I don't know whether a survey of the empirical evidence would demonstrate the number of appellate court cases has increased relative to the number of cases the Supreme Court hears, though my observation matches Joe's. Yet I do not see that trend--if there is one--as posing a problem to the stability of the system. The courts of appeals are certainly aware of decisions of other circuits (the parties make sure of that) and the courts are, as a general matter, hesitant to create a circuit split unless the reasoning of another circuit is really flawed. To the extent that circuits disagree, the Supreme Court can step in to resolve the controversy after the courts have had a chance to work it out themselves. I think the system is sufficiently dynamic to respond to the increased reliance upon courts of appeals. In my view the existing structure could only be characterized as broken if people believed the courts of appeals were unable to handle the added burden, but in my view they are doing just fine.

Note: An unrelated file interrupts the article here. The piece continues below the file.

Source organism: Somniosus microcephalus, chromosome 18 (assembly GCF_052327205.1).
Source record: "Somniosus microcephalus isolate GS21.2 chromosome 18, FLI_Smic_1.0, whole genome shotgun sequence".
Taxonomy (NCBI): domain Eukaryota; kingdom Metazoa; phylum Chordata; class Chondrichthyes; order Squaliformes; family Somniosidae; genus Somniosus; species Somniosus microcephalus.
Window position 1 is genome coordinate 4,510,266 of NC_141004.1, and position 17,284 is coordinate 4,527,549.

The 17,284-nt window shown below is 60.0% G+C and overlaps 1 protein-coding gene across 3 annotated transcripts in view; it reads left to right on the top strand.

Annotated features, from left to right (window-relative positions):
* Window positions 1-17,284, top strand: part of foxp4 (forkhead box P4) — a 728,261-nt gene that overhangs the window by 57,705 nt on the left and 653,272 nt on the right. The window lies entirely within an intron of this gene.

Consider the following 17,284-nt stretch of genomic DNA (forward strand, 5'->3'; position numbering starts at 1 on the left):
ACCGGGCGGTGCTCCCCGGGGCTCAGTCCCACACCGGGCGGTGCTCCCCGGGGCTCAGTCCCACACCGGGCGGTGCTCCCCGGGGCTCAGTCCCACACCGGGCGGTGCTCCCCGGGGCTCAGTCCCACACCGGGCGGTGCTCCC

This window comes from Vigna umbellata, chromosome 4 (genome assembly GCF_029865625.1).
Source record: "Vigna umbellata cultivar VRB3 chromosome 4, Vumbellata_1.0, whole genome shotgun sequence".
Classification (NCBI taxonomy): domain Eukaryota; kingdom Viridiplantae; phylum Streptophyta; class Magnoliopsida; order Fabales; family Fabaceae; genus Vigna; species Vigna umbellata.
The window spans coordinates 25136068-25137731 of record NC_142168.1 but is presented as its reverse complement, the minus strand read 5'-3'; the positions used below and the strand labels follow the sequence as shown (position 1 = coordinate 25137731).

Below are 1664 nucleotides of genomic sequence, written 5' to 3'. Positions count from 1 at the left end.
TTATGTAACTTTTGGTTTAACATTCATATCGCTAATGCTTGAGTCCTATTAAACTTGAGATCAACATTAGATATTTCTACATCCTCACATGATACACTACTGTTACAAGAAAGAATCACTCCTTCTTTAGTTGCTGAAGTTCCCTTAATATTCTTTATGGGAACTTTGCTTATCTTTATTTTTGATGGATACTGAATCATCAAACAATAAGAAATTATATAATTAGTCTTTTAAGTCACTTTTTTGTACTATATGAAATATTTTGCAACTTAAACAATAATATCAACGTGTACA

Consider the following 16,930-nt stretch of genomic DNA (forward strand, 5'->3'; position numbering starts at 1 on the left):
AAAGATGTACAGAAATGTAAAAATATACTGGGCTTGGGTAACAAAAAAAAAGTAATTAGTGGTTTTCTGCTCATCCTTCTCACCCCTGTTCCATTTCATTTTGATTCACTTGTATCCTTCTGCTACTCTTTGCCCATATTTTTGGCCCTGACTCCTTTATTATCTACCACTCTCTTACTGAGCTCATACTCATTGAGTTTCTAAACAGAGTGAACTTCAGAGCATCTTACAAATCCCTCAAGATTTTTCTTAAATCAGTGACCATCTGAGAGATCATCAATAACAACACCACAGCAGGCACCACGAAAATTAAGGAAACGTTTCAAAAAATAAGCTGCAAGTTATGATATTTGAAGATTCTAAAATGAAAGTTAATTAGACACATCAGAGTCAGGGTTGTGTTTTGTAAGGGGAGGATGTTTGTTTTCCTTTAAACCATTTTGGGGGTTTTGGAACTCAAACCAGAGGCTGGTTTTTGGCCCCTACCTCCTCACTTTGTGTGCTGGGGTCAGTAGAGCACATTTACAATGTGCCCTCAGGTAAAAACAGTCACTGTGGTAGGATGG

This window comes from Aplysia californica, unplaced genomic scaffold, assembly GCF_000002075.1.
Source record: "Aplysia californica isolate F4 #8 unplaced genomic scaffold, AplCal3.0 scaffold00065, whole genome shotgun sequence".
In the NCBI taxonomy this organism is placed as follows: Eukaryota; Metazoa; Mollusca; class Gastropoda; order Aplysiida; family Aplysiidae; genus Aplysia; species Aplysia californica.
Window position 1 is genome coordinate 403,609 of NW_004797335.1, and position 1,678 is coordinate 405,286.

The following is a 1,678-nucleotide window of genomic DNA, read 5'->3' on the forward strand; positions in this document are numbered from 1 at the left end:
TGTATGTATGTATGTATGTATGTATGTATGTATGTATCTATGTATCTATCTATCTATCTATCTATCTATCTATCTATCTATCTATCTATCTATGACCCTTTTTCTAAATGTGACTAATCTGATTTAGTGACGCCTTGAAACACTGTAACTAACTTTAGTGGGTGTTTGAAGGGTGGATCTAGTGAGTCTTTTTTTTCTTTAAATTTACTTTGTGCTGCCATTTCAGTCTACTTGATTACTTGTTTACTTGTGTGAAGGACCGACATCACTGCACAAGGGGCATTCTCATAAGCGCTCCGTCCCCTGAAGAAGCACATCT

My two cents.